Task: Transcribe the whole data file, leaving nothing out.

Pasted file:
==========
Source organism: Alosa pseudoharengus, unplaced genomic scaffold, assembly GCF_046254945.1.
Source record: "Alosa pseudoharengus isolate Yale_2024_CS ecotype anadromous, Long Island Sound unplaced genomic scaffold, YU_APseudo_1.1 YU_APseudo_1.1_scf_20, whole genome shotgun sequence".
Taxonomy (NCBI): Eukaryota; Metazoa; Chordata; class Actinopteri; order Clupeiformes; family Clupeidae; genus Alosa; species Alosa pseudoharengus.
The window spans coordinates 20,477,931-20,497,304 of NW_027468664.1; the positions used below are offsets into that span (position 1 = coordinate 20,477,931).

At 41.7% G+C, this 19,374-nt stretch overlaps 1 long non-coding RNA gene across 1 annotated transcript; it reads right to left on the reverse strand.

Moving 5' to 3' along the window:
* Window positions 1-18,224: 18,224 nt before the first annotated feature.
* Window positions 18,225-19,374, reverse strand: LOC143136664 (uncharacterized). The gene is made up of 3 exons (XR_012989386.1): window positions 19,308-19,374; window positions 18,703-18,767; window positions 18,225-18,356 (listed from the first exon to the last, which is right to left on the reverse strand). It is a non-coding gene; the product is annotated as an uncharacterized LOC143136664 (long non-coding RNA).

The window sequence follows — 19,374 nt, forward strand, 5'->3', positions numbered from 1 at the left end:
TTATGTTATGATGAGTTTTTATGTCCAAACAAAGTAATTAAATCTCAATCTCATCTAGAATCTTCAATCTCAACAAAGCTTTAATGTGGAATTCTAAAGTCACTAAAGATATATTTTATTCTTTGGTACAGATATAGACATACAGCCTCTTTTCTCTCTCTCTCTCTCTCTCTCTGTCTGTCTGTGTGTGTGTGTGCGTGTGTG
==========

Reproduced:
Source organism: Alosa pseudoharengus, unplaced genomic scaffold, assembly GCF_046254945.1.
Source record: "Alosa pseudoharengus isolate Yale_2024_CS ecotype anadromous, Long Island Sound unplaced genomic scaffold, YU_APseudo_1.1 YU_APseudo_1.1_scf_20, whole genome shotgun sequence".
Taxonomy (NCBI): Eukaryota; Metazoa; Chordata; class Actinopteri; order Clupeiformes; family Clupeidae; genus Alosa; species Alosa pseudoharengus.
The window spans coordinates 20,477,931-20,497,304 of NW_027468664.1; the positions used below are offsets into that span (position 1 = coordinate 20,477,931).

At 41.7% G+C, this 19,374-nt stretch overlaps 1 long non-coding RNA gene across 1 annotated transcript; it reads right to left on the reverse strand.

Moving 5' to 3' along the window:
* Window positions 1-18,224: 18,224 nt before the first annotated feature.
* Window positions 18,225-19,374, reverse strand: LOC143136664 (uncharacterized). The gene is made up of 3 exons (XR_012989386.1): window positions 19,308-19,374; window positions 18,703-18,767; window positions 18,225-18,356 (listed from the first exon to the last, which is right to left on the reverse strand). It is a non-coding gene; the product is annotated as an uncharacterized LOC143136664 (long non-coding RNA).

The window sequence follows — 19,374 nt, forward strand, 5'->3', positions numbered from 1 at the left end:
TTATGTTATGATGAGTTTTTATGTCCAAACAAAGTAATTAAATCTCAATCTCATCTAGAATCTTCAATCTCAACAAAGCTTTAATGTGGAATTCTAAAGTCACTAAAGATATATTTTATTCTTTGGTACAGATATAGACATACAGCCTCTTTTCTCTCTCTCTCTCTCTCTCTCTGTCTGTCTGTGTGTGTGTGTGCGTGTGTG